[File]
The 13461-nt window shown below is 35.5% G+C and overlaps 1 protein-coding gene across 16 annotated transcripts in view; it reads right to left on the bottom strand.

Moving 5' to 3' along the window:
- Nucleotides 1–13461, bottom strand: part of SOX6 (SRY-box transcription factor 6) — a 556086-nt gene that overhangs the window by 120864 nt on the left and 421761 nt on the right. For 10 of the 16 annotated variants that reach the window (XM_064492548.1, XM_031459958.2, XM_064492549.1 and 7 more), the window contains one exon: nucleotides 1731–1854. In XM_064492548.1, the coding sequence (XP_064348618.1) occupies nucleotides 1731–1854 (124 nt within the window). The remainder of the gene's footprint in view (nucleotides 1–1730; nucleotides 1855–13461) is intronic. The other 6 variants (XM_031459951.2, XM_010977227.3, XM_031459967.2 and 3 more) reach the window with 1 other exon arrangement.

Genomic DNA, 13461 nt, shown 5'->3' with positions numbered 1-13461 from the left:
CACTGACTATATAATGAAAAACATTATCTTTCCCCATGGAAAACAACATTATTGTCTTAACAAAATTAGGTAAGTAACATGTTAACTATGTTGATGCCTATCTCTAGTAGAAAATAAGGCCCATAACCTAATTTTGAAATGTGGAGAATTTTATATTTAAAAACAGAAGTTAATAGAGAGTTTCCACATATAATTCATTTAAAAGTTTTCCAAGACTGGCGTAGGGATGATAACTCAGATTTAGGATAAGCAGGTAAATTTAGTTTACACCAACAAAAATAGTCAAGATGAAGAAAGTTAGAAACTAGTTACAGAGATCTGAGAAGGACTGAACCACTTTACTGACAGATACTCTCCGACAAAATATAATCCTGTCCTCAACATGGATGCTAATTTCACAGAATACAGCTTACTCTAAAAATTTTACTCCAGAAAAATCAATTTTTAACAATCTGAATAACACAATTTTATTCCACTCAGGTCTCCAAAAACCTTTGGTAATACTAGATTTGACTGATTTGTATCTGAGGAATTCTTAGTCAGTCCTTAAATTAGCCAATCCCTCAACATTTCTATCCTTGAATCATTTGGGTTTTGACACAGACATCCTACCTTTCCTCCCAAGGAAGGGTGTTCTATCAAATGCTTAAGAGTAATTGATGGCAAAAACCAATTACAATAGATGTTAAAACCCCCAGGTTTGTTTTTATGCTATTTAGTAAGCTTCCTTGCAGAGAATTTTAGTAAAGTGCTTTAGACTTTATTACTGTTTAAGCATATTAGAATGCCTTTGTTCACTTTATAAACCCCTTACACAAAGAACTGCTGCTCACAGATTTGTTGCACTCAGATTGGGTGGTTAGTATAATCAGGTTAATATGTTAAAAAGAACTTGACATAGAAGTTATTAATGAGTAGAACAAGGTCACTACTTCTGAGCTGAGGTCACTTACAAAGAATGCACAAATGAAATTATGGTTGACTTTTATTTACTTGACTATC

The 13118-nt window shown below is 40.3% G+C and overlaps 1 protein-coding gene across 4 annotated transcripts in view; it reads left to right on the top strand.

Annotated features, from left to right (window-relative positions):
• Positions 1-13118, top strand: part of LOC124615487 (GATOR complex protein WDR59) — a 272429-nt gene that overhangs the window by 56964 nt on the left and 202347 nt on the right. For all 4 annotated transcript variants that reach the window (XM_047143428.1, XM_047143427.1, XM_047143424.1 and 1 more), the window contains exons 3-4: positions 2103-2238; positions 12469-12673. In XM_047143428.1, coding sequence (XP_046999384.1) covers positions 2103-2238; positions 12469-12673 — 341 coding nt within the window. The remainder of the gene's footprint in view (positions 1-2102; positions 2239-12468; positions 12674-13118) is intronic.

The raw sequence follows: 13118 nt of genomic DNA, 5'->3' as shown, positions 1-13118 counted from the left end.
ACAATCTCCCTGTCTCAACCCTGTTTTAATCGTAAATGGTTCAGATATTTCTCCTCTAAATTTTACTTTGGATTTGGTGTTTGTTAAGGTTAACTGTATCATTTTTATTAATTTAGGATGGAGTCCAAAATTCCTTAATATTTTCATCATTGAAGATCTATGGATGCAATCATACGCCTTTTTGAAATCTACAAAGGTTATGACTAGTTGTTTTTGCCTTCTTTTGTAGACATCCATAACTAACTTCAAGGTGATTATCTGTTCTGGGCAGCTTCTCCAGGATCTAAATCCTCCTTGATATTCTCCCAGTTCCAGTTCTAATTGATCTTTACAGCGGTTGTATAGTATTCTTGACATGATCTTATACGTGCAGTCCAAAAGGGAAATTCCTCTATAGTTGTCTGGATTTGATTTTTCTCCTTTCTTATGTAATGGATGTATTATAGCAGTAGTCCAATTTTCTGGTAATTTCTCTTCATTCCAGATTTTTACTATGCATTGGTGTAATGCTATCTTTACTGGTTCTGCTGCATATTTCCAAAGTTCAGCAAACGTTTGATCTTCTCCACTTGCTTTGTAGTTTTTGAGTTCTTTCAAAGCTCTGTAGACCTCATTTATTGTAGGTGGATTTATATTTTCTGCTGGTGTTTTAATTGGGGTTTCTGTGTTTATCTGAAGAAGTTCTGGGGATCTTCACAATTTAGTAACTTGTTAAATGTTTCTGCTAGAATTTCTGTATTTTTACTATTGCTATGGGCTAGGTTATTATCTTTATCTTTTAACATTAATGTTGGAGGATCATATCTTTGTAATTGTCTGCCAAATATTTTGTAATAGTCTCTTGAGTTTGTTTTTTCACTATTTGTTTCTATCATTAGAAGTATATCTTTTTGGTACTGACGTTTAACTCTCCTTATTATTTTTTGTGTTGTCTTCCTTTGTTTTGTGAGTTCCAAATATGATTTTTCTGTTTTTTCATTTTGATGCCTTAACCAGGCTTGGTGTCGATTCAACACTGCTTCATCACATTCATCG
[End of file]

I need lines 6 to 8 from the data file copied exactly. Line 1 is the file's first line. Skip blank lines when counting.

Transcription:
The 13118-nt window shown below is 40.3% G+C and overlaps 1 protein-coding gene across 4 annotated transcripts in view; it reads left to right on the top strand.

Annotated features, from left to right (window-relative positions):
• Positions 1-13118, top strand: part of LOC124615487 (GATOR complex protein WDR59) — a 272429-nt gene that overhangs the window by 56964 nt on the left and 202347 nt on the right. For all 4 annotated transcript variants that reach the window (XM_047143428.1, XM_047143427.1, XM_047143424.1 and 1 more), the window contains exons 3-4: positions 2103-2238; positions 12469-12673. In XM_047143428.1, coding sequence (XP_046999384.1) covers positions 2103-2238; positions 12469-12673 — 341 coding nt within the window. The remainder of the gene's footprint in view (positions 1-2102; positions 2239-12468; positions 12674-13118) is intronic.